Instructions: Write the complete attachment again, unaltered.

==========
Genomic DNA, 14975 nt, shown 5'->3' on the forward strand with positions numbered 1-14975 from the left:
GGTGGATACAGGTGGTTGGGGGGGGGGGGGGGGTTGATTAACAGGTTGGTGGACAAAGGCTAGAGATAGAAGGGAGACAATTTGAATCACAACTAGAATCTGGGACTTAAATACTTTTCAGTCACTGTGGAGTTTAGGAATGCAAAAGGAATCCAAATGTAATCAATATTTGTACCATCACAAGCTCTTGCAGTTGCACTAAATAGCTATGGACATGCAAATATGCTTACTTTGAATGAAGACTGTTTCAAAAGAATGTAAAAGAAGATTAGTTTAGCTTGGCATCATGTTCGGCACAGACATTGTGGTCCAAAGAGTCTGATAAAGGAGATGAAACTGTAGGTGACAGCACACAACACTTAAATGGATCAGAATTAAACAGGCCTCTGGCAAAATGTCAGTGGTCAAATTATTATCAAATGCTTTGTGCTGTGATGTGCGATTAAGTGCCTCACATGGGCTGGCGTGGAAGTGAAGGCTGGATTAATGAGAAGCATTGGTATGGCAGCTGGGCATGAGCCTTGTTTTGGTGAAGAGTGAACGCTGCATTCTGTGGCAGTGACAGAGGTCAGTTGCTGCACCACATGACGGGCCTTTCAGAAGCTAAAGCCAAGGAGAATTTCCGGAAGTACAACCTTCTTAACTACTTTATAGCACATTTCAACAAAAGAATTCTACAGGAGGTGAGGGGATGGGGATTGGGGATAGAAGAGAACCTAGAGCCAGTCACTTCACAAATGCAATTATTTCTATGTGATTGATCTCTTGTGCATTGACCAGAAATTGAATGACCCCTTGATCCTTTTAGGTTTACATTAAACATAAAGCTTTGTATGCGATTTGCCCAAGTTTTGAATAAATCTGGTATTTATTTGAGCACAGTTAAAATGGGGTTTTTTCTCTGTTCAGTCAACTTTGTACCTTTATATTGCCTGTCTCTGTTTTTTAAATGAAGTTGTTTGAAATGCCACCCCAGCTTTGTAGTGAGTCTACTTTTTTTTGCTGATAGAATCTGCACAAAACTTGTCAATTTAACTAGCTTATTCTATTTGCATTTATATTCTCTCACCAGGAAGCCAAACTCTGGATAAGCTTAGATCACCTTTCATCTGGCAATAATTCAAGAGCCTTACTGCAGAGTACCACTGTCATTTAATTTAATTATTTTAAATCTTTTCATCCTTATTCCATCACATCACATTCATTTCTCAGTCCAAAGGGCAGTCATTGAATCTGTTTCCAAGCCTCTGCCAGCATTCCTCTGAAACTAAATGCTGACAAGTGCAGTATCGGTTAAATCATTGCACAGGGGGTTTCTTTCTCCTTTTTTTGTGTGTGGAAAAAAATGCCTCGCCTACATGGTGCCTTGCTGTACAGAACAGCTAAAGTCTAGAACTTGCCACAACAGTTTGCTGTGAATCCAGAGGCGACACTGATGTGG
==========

Genomic DNA, 14975 nt, shown 5'->3' on the forward strand with positions numbered 1-14975 from the left:
GGTGGATACAGGTGGTTGGGGGGGGGGGGGGGGTTGATTAACAGGTTGGTGGACAAAGGCTAGAGATAGAAGGGAGACAATTTGAATCACAACTAGAATCTGGGACTTAAATACTTTTCAGTCACTGTGGAGTTTAGGAATGCAAAAGGAATCCAAATGTAATCAATATTTGTACCATCACAAGCTCTTGCAGTTGCACTAAATAGCTATGGACATGCAAATATGCTTACTTTGAATGAAGACTGTTTCAAAAGAATGTAAAAGAAGATTAGTTTAGCTTGGCATCATGTTCGGCACAGACATTGTGGTCCAAAGAGTCTGATAAAGGAGATGAAACTGTAGGTGACAGCACACAACACTTAAATGGATCAGAATTAAACAGGCCTCTGGCAAAATGTCAGTGGTCAAATTATTATCAAATGCTTTGTGCTGTGATGTGCGATTAAGTGCCTCACATGGGCTGGCGTGGAAGTGAAGGCTGGATTAATGAGAAGCATTGGTATGGCAGCTGGGCATGAGCCTTGTTTTGGTGAAGAGTGAACGCTGCATTCTGTGGCAGTGACAGAGGTCAGTTGCTGCACCACATGACGGGCCTTTCAGAAGCTAAAGCCAAGGAGAATTTCCGGAAGTACAACCTTCTTAACTACTTTATAGCACATTTCAACAAAAGAATTCTACAGGAGGTGAGGGGATGGGGATTGGGGATAGAAGAGAACCTAGAGCCAGTCACTTCACAAATGCAATTATTTCTATGTGATTGATCTCTTGTGCATTGACCAGAAATTGAATGACCCCTTGATCCTTTTAGGTTTACATTAAACATAAAGCTTTGTATGCGATTTGCCCAAGTTTTGAATAAATCTGGTATTTATTTGAGCACAGTTAAAATGGGGTTTTTTCTCTGTTCAGTCAACTTTGTACCTTTATATTGCCTGTCTCTGTTTTTTAAATGAAGTTGTTTGAAATGCCACCCCAGCTTTGTAGTGAGTCTACTTTTTTTTGCTGATAGAATCTGCACAAAACTTGTCAATTTAACTAGCTTATTCTATTTGCATTTATATTCTCTCACCAGGAAGCCAAACTCTGGATAAGCTTAGATCACCTTTCATCTGGCAATAATTCAAGAGCCTTACTGCAGAGTACCACTGTCATTTAATTTAATTATTTTAAATCTTTTCATCCTTATTCCATCACATCACATTCATTTCTCAGTCCAAAGGGCAGTCATTGAATCTGTTTCCAAGCCTCTGCCAGCATTCCTCTGAAACTAAATGCTGACAAGTGCAGTATCGGTTAAATCATTGCACAGGGGGTTTCTTTCTCCTTTTTTTGTGTGTGGAAAAAAATGCCTCGCCTACATGGTGCCTTGCTGTACAGAACAGCTAAAGTCTAGAACTTGCCACAACAGTTTGCTGTGAATCCAGAGGCGACACTGATGTGG